Barcelona, Spain, is known for quite a lot of selling points. The city’s architecture is some of the most famous and unique in the world, and it certainly doesn’t hurt that it has a nearly perfect year-round Mediterranean climate — which lends itself to fantastic food and wine. And Barcelona’s famous streets and plazas are some of the liveliest in Europe.
So when you’re in the city, why not take advantage of that fantastic weather by visiting some of the best parks in Barcelona and the surrounding area? There are fantastic parks in Barcelona accessible by the city’s Metro system and plenty of lovely natural areas just a quick train ride away from the city. These are the seven best parks, outdoor spaces, and natural reserves you need to visit in Barcelona, Spain.
The best parks in Barcelona
Most of the parks in Barcelona fit the mold of what most Americans would consider a park: large green spaces with plenty of areas for picnicking, walking, or just enjoying the nice weather.
However, Montserrat Natural Park is more like what in the US would be considered a national park, and some of the largest parks below (like Parc Montjuïc) have attractions within them that require paid tickets. Use the recommendations below as a jumping-off point for planning your Barcelona trip, but remember to check the park websites in advance for details on tickets, opening hours, and more.
If you see an article talking about the best parks in Barcelona that doesn’t mention Parc Güell, know that the list cannot be trusted. Parc Güell is one of the most beautiful parks in all of Europe thanks not just to a prime location overlooking the Mediterranean, but because so many of the park’s buildings, structures, walkways, and bridges were designed by the most famous architect in all of Spain: Antoni Gaudí.
The park is on the city’s Carmel Hill with breathtaking views of Barcelona, and while it’s a steep walk to reach the park, there are a few escalators in the toughest sections.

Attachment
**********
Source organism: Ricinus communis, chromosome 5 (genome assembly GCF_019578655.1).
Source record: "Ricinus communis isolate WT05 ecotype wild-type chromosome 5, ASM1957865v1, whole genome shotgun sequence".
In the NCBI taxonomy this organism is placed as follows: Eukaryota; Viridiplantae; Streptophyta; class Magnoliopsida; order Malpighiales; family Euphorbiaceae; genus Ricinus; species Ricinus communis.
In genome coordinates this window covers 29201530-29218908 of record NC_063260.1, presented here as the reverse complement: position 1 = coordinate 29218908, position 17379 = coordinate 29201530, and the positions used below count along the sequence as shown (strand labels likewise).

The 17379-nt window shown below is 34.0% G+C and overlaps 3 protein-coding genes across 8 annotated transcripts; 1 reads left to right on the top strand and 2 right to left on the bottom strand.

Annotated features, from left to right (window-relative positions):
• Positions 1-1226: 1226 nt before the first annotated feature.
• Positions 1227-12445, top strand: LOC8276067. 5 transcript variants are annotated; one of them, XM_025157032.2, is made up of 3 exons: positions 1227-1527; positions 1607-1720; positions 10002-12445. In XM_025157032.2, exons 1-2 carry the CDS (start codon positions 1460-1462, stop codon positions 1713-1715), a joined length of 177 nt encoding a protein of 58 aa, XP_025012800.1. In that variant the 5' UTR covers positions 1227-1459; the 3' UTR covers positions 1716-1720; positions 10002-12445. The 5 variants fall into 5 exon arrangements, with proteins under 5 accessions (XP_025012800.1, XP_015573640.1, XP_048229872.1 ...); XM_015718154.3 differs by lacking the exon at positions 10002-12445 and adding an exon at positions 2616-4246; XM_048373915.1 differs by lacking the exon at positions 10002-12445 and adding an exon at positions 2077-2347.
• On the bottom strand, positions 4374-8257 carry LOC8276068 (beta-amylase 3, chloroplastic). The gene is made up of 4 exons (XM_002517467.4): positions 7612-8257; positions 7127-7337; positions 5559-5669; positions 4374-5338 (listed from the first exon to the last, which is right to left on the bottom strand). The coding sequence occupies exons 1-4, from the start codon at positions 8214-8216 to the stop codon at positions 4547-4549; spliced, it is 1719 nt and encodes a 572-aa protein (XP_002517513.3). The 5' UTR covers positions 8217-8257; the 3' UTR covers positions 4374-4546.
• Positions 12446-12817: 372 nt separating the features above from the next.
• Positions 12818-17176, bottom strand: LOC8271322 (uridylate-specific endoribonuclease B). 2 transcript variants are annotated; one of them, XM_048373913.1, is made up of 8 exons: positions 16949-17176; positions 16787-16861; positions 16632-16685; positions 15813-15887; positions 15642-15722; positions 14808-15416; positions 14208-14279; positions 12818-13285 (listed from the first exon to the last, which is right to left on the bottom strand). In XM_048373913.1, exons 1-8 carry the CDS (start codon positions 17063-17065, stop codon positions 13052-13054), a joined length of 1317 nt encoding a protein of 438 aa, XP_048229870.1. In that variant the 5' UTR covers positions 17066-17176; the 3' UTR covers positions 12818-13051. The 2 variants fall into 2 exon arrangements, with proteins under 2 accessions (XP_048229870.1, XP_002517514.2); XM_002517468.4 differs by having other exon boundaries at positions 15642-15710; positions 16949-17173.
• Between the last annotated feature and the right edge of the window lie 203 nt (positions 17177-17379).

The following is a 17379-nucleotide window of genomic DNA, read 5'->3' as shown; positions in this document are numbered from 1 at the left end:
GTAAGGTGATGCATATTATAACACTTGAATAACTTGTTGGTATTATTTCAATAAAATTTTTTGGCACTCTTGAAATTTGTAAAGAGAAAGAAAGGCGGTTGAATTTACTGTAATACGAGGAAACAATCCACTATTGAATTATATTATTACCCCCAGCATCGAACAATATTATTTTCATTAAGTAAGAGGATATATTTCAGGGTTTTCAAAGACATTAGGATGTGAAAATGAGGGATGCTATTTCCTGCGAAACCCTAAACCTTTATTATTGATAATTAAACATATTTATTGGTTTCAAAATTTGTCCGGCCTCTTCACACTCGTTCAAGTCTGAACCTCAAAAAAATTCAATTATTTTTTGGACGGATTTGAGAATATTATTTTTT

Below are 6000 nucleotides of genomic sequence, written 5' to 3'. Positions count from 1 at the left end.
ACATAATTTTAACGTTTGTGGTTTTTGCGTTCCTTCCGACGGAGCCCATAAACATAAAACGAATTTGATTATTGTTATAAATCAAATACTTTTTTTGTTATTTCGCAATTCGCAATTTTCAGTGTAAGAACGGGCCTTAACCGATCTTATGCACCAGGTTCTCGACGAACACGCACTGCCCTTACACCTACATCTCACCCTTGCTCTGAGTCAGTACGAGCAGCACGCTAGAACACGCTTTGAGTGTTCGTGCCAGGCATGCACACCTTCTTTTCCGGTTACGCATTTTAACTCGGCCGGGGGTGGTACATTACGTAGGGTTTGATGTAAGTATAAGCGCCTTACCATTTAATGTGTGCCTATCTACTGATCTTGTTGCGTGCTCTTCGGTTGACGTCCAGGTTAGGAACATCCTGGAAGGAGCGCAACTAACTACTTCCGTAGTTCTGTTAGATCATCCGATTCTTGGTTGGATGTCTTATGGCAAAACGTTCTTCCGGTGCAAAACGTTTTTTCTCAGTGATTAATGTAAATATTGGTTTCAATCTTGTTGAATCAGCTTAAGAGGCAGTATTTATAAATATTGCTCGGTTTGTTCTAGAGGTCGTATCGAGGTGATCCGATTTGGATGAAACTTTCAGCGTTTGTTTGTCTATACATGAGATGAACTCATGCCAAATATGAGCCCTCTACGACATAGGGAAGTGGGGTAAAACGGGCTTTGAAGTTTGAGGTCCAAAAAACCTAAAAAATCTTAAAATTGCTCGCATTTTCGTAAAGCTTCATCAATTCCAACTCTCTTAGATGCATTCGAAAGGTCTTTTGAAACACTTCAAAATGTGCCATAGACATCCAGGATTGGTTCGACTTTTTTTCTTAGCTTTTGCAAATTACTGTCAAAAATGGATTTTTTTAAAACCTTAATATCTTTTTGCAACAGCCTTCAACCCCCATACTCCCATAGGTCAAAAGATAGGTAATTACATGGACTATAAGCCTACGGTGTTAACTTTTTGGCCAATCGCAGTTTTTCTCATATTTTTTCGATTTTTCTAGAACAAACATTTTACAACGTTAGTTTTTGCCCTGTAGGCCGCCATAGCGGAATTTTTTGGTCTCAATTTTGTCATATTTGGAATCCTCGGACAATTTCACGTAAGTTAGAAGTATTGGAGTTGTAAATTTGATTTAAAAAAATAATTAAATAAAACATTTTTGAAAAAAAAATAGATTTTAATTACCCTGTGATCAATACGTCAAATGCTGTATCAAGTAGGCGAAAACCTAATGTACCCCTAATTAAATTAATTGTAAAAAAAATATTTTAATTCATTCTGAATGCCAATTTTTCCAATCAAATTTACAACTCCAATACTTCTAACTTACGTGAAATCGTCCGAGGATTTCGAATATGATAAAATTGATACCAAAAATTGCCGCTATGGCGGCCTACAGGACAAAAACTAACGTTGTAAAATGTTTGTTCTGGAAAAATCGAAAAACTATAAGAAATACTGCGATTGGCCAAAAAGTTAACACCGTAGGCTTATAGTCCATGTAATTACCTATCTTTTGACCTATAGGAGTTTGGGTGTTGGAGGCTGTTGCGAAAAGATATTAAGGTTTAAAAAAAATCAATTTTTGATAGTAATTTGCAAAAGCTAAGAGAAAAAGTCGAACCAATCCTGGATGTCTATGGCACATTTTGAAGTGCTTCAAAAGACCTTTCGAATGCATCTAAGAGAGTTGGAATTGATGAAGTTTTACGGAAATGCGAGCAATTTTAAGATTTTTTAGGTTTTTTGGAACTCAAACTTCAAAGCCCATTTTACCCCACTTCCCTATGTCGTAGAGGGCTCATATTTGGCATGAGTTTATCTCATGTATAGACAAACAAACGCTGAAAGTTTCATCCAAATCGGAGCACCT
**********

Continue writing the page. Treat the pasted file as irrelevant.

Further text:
There’s so much to do in the park that you’ll want to plan at least a half day there. Aside from walking through the fabulous grounds — don’t miss the famous Gaudí dragons or the blue-and-white towers near the entrance gate — you’ll probably want to visit a few other attractions, too. Aside from the 10 Euro fee to enter the park or 22 Euro fee for a guided tour (which you should buy in advance online), you’ll have to pay extra to enter the Gaudí House Museum; it’s extremely worth it.
Parc de la Ciutadella
The Parc de la Ciutadella is one of Barcelona’s most beloved parks. Geographically in the heart of the city, its 19th-century gardens and sculptures provide a serene setting for locals and tourists alike to enjoy its diverse flora and fauna. This lovely park makes it easy to take a peaceful break from the hustle and bustle of city life, with its wide range of attractions that appeal to all ages. The 70-acre outdoor space has several gardens, including a tropical greenhouse, and don’t miss out on the occasional concerts in the “Hivernacle” (the winter garden).
The park is dominated by the Art Nouveau-style Castell dels Tres Dragons, built for the 1888 World’s Fair. There’s also a modern art museum inside the Parliament building. The park is huge and lush, and it’s unusual to walk by on a summer afternoon and not see locals and tourists alike relaxing in the sun or having picnics on the large lawns. The park is totally free to visit, but attractions like boat rides on the lake and the art museum have a separate charge.
Parc del Laberint d’Horta
Parc del Laberint d’Horta is one of the city’s most celebrated attractions in the Horta-Guinardó district of Barcelona. Originally built in 1791 as an Italian-style garden, it’s now an impressive outdoor space filled with lush greenery, exotic plants and trees, and two towering ancient sculptures.